Carey Cooper snored for as long as his family can remember, a symptom of his sleep apnea, which can be a dangerous condition.
After having surgery to alleviate it, it turned out neither the condition nor the surgery was as dangerous as the narcotic patch his surgeon would prescribe for him to relieve postoperative pain.
According to a lawsuit filed by his survivors, the Duragesic patch, designed to release the narcotic fentanyl through the skin, killed him.
The mechanical engineer, who worked in the space program for United Launch Alliance, was 50.
"It wrecked us," said his eldest son Aaron, 33. "There are four kids who are orphans and my youngest brother was 10 when his father died in 2007." Their mother died not long afterwards.
"It's obviously just a whole that can never be filled," said his daughter, Crystal, now 30. "It just sort of taints everything, even the good things he's missing."
The manufacturer of the patch, and the CVS pharmacy that distributed it to Cooper reached confidential settlements, but lawyers for his surgeon, Dr. Michael Widick, continued to defend the lawsuit.
The trial was set to begin this month, but Dr. Widick agreed to a $375,000 settlement in December 2012, more than five years after Cooper died.
None of the defendants admitted fault for the death, but makers of Fentanyl patches have been slapped with multimillion dollar verdicts because juries found they were defective and deadly.
After being recalled, the patches were redesigned and are back on the market, presumably now safe and effective.
Repeated attempts for comment from Johnson & Johnson, the parent company of patch makers, were unsuccessful.
In an email, Widick told Local 6, "In 2007 manufacturing defects associated with the Duragesic patch were not publicized within our medical community. It is now known that manufacturing defects can cause the patch to deliver a larger than intended dose of narcotic."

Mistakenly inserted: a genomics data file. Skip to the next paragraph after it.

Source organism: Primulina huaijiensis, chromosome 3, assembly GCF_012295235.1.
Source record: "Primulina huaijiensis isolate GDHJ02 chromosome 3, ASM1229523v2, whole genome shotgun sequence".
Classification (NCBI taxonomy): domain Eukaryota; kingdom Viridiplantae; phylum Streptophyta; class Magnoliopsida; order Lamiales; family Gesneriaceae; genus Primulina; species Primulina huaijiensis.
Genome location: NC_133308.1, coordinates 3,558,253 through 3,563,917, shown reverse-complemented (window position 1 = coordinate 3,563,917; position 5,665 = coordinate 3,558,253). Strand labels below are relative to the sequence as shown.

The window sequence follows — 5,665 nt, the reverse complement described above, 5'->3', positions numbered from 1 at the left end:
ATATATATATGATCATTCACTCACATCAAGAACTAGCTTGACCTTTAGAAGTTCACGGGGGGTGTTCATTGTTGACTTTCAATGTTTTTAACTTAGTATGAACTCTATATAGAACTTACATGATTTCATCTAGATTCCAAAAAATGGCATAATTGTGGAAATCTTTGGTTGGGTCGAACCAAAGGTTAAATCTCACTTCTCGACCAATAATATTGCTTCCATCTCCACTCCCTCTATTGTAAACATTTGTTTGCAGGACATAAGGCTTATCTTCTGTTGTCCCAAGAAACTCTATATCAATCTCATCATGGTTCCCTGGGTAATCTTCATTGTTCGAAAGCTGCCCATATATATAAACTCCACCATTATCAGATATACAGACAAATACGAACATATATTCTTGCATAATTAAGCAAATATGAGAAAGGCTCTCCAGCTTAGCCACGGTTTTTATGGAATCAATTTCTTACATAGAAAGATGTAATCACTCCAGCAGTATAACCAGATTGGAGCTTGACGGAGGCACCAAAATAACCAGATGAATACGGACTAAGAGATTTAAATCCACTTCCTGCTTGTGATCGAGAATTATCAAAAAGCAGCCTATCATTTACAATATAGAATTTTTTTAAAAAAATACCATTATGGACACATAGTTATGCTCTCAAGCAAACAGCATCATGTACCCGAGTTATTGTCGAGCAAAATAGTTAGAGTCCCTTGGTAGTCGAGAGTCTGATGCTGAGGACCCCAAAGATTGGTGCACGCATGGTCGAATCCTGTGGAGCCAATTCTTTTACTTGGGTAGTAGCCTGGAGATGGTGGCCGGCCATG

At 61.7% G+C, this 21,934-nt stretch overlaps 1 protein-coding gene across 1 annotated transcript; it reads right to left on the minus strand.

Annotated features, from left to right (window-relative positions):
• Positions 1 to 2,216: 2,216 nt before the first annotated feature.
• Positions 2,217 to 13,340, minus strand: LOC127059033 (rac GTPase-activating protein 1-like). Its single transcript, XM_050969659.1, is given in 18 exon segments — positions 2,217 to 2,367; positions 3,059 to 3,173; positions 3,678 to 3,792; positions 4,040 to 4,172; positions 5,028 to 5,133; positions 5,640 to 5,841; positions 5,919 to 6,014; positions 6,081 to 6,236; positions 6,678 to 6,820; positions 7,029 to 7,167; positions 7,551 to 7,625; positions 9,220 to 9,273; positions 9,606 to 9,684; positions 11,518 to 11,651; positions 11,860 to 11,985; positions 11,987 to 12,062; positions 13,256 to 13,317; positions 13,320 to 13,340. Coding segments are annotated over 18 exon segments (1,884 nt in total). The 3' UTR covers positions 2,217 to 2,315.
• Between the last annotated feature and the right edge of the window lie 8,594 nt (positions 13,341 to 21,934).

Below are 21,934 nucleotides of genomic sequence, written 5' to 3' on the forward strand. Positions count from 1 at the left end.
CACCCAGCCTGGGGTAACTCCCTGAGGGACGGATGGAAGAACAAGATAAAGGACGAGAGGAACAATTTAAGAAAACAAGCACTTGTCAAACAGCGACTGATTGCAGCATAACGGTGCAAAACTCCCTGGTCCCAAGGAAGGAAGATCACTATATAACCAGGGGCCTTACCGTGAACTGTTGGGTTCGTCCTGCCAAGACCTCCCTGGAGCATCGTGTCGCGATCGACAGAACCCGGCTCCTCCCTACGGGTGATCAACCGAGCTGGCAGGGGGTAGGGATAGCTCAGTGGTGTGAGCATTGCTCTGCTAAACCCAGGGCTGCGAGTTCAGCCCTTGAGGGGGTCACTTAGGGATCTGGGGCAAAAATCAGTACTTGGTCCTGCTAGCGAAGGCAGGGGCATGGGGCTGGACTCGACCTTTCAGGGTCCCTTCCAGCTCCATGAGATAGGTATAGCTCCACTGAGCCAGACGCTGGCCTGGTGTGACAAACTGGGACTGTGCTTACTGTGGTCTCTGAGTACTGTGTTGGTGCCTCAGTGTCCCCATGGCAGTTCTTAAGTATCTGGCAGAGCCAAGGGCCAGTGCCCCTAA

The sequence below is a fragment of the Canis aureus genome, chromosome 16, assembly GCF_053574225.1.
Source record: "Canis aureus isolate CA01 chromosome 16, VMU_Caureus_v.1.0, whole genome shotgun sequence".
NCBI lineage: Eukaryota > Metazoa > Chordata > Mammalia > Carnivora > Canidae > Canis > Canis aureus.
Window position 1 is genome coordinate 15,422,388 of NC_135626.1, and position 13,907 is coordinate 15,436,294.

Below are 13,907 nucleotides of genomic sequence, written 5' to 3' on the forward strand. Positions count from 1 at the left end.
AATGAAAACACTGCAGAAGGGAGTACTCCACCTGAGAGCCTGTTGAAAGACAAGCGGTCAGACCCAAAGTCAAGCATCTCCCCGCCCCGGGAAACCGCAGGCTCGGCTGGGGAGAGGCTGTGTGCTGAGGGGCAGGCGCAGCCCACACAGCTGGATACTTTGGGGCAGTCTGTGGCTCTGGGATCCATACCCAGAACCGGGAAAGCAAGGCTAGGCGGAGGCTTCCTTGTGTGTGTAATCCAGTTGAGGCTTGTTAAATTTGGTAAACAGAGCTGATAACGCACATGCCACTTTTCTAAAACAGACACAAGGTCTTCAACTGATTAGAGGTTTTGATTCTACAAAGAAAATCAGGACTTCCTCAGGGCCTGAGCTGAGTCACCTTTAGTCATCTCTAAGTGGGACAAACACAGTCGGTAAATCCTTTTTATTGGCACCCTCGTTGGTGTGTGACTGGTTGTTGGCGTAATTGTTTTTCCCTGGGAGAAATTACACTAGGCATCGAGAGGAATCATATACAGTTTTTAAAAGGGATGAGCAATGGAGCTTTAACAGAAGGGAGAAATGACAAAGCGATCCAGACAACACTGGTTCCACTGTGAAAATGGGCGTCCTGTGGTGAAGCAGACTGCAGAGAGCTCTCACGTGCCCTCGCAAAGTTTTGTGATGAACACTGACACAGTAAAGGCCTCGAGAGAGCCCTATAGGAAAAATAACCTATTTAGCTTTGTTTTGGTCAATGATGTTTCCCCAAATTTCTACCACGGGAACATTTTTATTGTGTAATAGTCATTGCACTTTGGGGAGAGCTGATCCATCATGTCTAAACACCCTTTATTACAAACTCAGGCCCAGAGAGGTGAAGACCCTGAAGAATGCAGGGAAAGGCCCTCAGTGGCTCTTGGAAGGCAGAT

The lawsuit notes the patch comes with a warning that it should not be used for postoperative pain or on patients who have not been on opiate pain killers for some time. Cooper fit both criteria for not being given the patch.
"I thought it was insane," said family attorney Chris Shakib. "Someone goes for a pretty routine surgery and expects to come out okay. They certainly don't expect it to be the last thing they do."
Putting on the Fentanyl patch and going to sleep with it was the last thing Carey Cooper did.
After his surgery on Aug. 15, 2007, at Cape Canaveral Hospital, Cooper was sent home with pain killers, but he could not keep them down, so Widick prescribed the Duragesic patch.
"I based that on his pain, the amount of pain medicine he's had and on a schedule of using progressively stronger pain medication," Widick said in a 2010 deposition.
Asked in the deposition if he would prescribe the patch again, Widick grew emotional saying, "I can't really reconcile what happened to Mr. Cooper just based on the dosage I gave him, so I'm not comfortable using this medication anymore."
As they cope with life without their dad, the Coopers wonder what they could have done to avoid the death.
Crystal said she wishes she would have forcefully questioned and resisted taking the prescription when she picked it up at the CVS pharmacy in Cocoa Beach on Aug. 16, 2007.
"I had some doubts. I had some gut feelings," Crystal said. "I trusted the doctor to know more than my gut feeling."
Added Shakib; "Unfortunately, we should be able to rely on our doctors knowing what they are doing. We're not medical professionals. They are, but, unfortunately we have to question everything."